For many years, the NHS debate has been frustratingly one-dimensional, boiling down to whether the system is under or overfunded. Voices from much of the left claim the NHS woefully lacks funding, especially after thirteen years of Conservative government, while many on the right typically counter this, arguing that the NHS is a ‘blackhole’ of taxpayer money. Recent plans for ‘reform’ unveiled by Rishi Sunak are a partial step in the right direction, as are recent reports by think tanks such as the IEA on how the NHS can learn from systems such as Australian healthcare. These expose that the problem with the NHS is deeply structural, and it is only reform to those structures that will help solve the issues that have dogged our healthcare for decades.
Nothing shows this more clearly than comparisons with healthcare systems from other developed countries. Despite claims that the Conservatives have underfunded the NHS, the data shows that the UK spends a similar proportion of its GDP on healthcare as countries with lauded healthcare systems; in 2021 it spent 12.4% of its GDP on healthcare while France and Germany spent 12.2% and 12.8% respectively the year before. Indeed, wider gaps in healthcare spending existed in the Blair years. But despite the near-equity in healthcare spending, the NHS underperforms in various comparative measures – in a study of nineteen developed countries, the NHS had the lowest number of CT and MRI scanners in the group, comparatively low numbers of doctors and nurses, and, perhaps most tellingly, the UK is only second to the US in its avoidable mortality rates at 69 (age-standardised) per 100,000 people, while France and Australia are at 48 and 46 respectively.
If the problem is not funding, what are the other countries doing better? I would argue they structure their systems better. The NHS is significantly over-centralised in both funding and decision-making – a hangover from the era of socialist central planning. Too many spending and procurement decisions are made at too high up the chain of command. While this may have benefits, as seen in the speed of our national vaccination campaign in 2021, in day-to-day operations it contributes to the chronic shortage of hospital beds, equipment, and other necessities. Managing the healthcare of 67 million people top-down inevitably breeds inefficiencies seen in previous examples of £70 million spent on paracetamol prescriptions. Ironically, this has also led to spending on consultants, with the NHS having paid one company £4.6 million in March 2021 alone.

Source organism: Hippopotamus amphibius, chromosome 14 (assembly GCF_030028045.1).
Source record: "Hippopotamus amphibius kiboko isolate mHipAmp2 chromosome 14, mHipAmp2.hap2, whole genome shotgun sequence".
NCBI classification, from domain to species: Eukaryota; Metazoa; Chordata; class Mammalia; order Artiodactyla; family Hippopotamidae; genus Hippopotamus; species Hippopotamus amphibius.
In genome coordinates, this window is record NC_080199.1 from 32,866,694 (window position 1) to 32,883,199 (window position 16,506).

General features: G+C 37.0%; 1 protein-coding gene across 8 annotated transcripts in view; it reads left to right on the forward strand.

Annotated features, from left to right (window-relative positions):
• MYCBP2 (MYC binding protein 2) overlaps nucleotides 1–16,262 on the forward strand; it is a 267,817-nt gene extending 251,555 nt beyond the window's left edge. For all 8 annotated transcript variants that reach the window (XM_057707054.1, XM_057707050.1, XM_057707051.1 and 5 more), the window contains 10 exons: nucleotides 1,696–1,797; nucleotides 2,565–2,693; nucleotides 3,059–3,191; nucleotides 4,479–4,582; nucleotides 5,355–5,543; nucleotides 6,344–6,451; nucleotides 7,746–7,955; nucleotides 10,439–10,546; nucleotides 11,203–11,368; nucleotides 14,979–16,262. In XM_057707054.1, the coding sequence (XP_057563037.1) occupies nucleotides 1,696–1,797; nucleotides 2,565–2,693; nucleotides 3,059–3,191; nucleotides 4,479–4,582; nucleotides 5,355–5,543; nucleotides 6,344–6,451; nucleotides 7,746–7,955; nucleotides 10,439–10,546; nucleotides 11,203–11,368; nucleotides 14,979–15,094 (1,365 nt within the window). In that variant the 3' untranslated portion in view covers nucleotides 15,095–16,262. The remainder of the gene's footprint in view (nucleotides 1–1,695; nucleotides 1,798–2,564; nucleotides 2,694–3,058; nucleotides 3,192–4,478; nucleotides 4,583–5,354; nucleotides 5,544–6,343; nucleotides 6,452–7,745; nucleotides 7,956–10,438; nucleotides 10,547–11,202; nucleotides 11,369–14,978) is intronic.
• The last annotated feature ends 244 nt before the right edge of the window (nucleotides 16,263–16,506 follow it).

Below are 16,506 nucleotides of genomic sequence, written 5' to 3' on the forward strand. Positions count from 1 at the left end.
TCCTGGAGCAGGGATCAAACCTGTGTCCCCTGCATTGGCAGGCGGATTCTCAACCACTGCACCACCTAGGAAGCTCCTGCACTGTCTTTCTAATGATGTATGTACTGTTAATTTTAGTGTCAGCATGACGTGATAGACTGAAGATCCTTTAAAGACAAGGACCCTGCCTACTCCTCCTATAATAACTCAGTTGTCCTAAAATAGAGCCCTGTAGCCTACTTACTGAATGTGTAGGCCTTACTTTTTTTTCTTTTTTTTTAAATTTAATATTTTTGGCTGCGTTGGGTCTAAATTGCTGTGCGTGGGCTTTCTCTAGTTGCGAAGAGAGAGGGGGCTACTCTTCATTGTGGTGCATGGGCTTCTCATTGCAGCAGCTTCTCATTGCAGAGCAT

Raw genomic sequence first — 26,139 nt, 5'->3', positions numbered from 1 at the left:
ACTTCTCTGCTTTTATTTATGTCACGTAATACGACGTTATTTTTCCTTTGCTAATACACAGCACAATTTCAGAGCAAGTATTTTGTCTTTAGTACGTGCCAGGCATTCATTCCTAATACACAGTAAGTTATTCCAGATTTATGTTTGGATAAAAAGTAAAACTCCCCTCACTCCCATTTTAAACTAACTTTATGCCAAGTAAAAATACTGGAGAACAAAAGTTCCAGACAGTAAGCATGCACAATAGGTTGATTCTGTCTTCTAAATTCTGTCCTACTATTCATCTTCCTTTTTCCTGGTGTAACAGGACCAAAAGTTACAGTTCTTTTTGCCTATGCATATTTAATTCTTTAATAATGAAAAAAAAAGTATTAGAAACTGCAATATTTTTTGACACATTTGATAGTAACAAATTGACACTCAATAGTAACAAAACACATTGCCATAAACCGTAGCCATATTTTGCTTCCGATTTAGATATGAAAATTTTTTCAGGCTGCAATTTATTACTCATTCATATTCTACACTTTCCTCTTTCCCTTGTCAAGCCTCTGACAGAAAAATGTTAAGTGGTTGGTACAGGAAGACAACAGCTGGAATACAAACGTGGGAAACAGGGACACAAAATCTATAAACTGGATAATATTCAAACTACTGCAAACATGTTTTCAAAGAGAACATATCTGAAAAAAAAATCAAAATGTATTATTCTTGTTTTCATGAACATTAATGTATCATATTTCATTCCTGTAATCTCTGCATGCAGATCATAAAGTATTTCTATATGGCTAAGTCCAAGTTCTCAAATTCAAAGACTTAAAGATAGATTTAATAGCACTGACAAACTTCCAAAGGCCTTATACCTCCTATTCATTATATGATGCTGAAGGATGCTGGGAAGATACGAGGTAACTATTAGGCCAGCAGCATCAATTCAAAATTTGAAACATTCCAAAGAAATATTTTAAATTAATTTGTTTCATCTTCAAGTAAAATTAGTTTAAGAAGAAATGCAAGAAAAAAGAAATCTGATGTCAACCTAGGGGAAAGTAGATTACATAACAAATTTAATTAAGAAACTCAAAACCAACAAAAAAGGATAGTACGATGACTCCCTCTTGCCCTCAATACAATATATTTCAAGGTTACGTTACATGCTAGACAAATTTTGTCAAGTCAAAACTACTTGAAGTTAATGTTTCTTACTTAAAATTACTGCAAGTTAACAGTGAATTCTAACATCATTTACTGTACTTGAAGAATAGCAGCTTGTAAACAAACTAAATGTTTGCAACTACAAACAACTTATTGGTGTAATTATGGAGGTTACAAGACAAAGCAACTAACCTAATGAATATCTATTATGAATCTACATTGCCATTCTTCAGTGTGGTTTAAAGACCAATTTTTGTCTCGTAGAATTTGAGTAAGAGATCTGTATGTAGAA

In contrast, the French system, which has often been ranked as the best in the world, is thoroughly decentralised. Hospitals are managed at a local level and hire their own employees. GPs are self-employed and run their own private clinics, with free rein over which patients they take in and where they operate. Such freedom probably explains why French GPs are not fleeing their country in droves like their British counterparts. More crucially, it is the doctors, who encounter the needs of their places of work on a day-to-day basis, who make the spending and management decisions, not some regional boards or bureaucrats in some far-away offices. Spending is, therefore, more efficient, and crucially, healthcare is more sensitive to local needs. Allowing management decisions to be made at the base level may therefore help solve the shocking regional disparities in healthcare in the UK.
So too could changing the healthcare levy to the French system. French citizens pay social insurance which allows the state to cover the majority of their costs when they use the healthcare system – typically around 70% of costs. Poorer patients can expect to have their costs fully covered by the state. Shifting the Department of Health’s focus from providing to subsidising healthcare would lessen the bureaucratic burden, making them more sensitive to the needs of various regions rather than rushing to resolve nationwide shortages of equipment and personnel.
This is unlikely to cut costs, but that is the reality of an ageing population and a post-COVID healthcare system. A reallocation of funding, rather than an increase or decrease in it, is the path to be pursued. The NHS may only be made less hopelessly byzantine once its key decision-makers are responsible for their local region, or even their local clinic or hospital, rather than the whole country. A move away from a central body to a subsidised collection of healthcare providers would ensure that people started to receive the quality of care that they pay for.